Cordyline Fruticosa (Terminalis)
A neat little secret about these Polynesian beauties is that you can cut segments of the cane, pinning them to the soil lengthwise to root them and start new plants! This winter I'm cutting them all to the ground before a freeze does the job for me, and rooting them indoors. You can also bring them indoors and overwinter them in pots if you choose, so either way you can't lose. "Kiwi" is the pictured variety and seems to handle the cold best, but there are "ti"s in every color of the rainbow (almost) to choose from.
My hedychium coronarium haven't displayed their fragrant white blooms yet, but the alternating leaves still fascinate me, looking for all the world like ladders. This genus prefers moist soil like most of the gingers, but I've sen them adapt to many different sites. However, the most impressive stands I've seen are naturalized ones along streams, growing right into the water! There are lots of other hedychiums to choose fro, and my favorites are the ones with intense flame orange blooms. Store as you would curcuma.
Heliconia is one of the most tropical ornamental genus' out there, but are definitely worth a shot for a temperate gardener for their exotic inflorescences and lush foliage. Pick a small variety that stands a chance of flowering in the same year from the roots, and bring it indoors to a sunny spot before it starts to get cold. Though they love water outdoors, its okay to let them dry out a little when kept in the house. They're probably going to look ratty towards spring, so I recommend cutting back the stalks that have flowered and it will still take off in spring. If you live in zone 8b or below, give the hardiest one a shot, heliconia schiedeana. It gets really big, but stands the best chance of overwintering outdoors!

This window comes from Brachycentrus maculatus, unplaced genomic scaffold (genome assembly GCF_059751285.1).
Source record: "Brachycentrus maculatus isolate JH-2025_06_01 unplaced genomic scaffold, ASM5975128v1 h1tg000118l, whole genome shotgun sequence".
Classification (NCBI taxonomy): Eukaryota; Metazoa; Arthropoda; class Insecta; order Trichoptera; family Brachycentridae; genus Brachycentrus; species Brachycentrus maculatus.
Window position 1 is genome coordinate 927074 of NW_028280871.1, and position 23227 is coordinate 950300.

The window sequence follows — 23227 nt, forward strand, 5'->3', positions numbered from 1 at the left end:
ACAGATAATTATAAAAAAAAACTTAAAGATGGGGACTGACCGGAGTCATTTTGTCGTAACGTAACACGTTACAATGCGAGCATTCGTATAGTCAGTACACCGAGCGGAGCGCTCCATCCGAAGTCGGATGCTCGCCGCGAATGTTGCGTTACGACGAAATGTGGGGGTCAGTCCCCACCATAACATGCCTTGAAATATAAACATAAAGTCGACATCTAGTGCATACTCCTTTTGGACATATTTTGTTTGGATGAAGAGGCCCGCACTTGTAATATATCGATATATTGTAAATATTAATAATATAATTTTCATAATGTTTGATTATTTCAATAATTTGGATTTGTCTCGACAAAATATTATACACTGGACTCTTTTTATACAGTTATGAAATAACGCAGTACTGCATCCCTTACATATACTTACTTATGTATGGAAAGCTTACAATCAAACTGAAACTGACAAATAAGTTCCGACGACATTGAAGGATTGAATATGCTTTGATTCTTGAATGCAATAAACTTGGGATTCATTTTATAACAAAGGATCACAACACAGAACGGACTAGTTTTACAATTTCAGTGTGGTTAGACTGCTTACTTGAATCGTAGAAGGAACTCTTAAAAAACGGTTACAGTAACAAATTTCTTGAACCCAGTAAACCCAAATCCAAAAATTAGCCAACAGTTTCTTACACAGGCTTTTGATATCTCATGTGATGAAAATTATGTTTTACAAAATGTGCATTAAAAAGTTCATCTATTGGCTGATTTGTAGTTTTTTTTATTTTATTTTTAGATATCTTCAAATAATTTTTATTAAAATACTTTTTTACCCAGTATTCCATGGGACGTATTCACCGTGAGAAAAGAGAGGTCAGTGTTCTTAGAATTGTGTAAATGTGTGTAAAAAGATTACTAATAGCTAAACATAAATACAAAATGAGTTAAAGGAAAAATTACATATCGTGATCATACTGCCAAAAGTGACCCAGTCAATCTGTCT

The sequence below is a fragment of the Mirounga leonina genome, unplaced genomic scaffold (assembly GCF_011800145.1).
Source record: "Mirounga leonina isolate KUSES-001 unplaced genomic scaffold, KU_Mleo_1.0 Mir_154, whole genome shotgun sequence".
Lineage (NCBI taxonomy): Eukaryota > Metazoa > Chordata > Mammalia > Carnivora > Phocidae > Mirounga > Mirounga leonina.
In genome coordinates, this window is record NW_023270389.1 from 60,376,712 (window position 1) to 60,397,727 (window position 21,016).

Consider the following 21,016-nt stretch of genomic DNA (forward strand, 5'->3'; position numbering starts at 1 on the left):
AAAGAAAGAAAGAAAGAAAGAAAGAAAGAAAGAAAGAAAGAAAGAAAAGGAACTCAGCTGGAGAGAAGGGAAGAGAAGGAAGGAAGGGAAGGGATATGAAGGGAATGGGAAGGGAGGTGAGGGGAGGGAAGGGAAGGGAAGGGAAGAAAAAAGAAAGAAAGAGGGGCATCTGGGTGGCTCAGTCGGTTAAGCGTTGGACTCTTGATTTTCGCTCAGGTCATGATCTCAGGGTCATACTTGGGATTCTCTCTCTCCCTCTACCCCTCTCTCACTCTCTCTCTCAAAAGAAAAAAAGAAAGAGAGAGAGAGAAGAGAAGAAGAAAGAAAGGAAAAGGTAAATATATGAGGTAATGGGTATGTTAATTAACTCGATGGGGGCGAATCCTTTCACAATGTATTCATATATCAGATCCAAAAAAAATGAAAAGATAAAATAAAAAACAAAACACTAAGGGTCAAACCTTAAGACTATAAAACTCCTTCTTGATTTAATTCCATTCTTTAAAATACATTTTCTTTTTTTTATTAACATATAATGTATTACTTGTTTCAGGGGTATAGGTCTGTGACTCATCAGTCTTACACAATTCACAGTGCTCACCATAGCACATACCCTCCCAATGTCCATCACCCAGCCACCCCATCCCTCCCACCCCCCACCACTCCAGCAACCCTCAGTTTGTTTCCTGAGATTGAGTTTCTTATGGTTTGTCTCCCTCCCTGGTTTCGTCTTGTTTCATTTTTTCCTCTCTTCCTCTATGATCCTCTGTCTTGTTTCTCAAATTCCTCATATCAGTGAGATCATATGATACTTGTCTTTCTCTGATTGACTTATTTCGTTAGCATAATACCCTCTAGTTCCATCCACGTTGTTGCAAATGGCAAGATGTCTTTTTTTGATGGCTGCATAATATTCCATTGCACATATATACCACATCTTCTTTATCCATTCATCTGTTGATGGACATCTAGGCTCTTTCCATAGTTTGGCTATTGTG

Tropical tubers, corms and rhizomes are a great way to extend your planting season through winter, since you can divide and pot up bulbs even if its icy outside. There's something exhilarating about the spicy smell of ginger roots or the earthy scent of liriope when you're dividing their fragrant rhizomes.
Be sure to share your spoils with loved ones during the holidays by artfully wrapping your favorite roots in newspaper, twine or raffia, making sure to include fun and detailed instructions to the would be gardener. Imagine your sister's surprise when her ugly bulb erupts into life, like the newly planted alocasia to the right!
Make sure you plant you most unusual tubers where visitors can see them, and interplant with finer foliage to make them stand out. Most importantly, have fun and don't get discouraged if you're unlucky at first. If your ginger doesn't overwinter, the worst case scenario is that dies, and even then you had a very exotic annual for one year. You can't lose!